You had an impressive cast with you on this one! Renee O’Connor, who starred in your film Diamonds and Guns, plays Mrs. Ford, and Mackenzie Astin, who has guest-starred in everything from Lost to Scandal, plays her husband Mr. Ford. Can you talk about your process in directing them?

With Renee, I’ve known her for several years and I felt very comfortable working with her. She gave me the gift of being supportive and really sitting down and talking out the script and the story with me. We spent a good couple of days talking about the background of the character, which was wonderful. She brought a lot of ideas for the character to the project, and I think that’s part of the actors’ process to develop who they are, and who their character is. It was meaningful that she trusted me.
With Mackenzie, I didn’t know him going into this process at all and it was a unique experience because he came on the project two days before we were going to shoot. Andrew Pinon introduced us and got the script to Mackenzie. He connected with the material immediately and came in guns blazing. We spoke in detail about the character, his relationship with his wife, and just the period and the economics of it all.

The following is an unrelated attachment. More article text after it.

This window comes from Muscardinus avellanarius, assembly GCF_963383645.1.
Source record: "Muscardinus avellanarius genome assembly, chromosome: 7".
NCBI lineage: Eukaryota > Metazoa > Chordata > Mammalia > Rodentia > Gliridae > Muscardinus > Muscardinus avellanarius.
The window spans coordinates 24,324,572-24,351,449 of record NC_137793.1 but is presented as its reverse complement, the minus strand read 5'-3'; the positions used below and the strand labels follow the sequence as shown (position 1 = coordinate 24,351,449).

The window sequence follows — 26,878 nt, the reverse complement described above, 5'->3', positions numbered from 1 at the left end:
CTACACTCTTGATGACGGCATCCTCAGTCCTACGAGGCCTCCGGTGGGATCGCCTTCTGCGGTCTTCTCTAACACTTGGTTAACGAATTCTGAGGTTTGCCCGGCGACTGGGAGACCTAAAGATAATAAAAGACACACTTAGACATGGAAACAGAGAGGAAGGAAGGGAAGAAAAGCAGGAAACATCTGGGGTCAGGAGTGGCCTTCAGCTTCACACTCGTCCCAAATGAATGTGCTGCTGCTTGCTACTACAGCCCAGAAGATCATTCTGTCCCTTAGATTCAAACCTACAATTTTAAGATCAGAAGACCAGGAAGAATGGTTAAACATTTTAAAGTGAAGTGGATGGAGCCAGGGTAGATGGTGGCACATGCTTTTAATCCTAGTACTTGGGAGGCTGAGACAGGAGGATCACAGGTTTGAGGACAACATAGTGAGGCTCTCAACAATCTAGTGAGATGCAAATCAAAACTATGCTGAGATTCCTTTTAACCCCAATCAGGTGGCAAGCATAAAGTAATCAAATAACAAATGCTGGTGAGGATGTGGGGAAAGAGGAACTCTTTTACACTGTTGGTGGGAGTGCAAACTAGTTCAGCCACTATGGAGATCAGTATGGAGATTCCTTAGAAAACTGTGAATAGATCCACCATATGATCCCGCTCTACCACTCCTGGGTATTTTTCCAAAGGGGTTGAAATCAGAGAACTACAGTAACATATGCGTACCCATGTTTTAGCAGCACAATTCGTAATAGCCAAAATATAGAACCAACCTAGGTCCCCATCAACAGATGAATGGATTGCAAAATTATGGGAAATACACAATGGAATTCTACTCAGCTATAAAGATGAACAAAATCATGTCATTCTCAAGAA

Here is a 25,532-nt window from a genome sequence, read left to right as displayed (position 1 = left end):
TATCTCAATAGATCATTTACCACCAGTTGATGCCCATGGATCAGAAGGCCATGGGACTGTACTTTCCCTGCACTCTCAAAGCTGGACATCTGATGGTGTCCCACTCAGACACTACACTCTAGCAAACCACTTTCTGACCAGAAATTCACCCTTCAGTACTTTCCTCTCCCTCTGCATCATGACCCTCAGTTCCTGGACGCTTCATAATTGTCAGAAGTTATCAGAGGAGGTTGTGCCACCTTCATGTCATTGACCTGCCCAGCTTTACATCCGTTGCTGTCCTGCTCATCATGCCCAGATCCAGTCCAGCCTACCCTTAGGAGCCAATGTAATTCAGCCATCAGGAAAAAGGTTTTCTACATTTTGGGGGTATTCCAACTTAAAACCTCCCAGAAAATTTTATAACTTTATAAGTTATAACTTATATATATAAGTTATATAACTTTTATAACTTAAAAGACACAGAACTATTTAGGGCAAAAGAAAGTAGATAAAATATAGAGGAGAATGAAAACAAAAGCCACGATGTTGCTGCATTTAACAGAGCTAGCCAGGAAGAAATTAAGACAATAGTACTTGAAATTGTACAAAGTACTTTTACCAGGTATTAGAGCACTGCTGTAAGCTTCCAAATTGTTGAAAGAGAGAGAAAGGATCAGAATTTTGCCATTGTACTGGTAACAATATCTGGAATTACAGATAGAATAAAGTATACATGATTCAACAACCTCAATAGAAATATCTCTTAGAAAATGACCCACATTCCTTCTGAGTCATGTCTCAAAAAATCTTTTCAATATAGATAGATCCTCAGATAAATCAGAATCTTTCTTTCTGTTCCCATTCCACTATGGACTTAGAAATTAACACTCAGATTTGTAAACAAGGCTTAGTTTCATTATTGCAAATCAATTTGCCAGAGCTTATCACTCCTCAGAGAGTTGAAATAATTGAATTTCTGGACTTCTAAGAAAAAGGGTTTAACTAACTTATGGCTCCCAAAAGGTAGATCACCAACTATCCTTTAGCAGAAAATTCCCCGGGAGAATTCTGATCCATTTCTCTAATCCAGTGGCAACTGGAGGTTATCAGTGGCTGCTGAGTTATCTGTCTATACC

And Mackenzie and Renee had never met, they never got a chance to read through the script together, and they came prepared. They showed up on set and the minute they got there they started running lines together, building that connection, getting to know each other. It just went beautifully, I could ’t have asked for anything better.

What is the most important thing to know when you’re on a film set?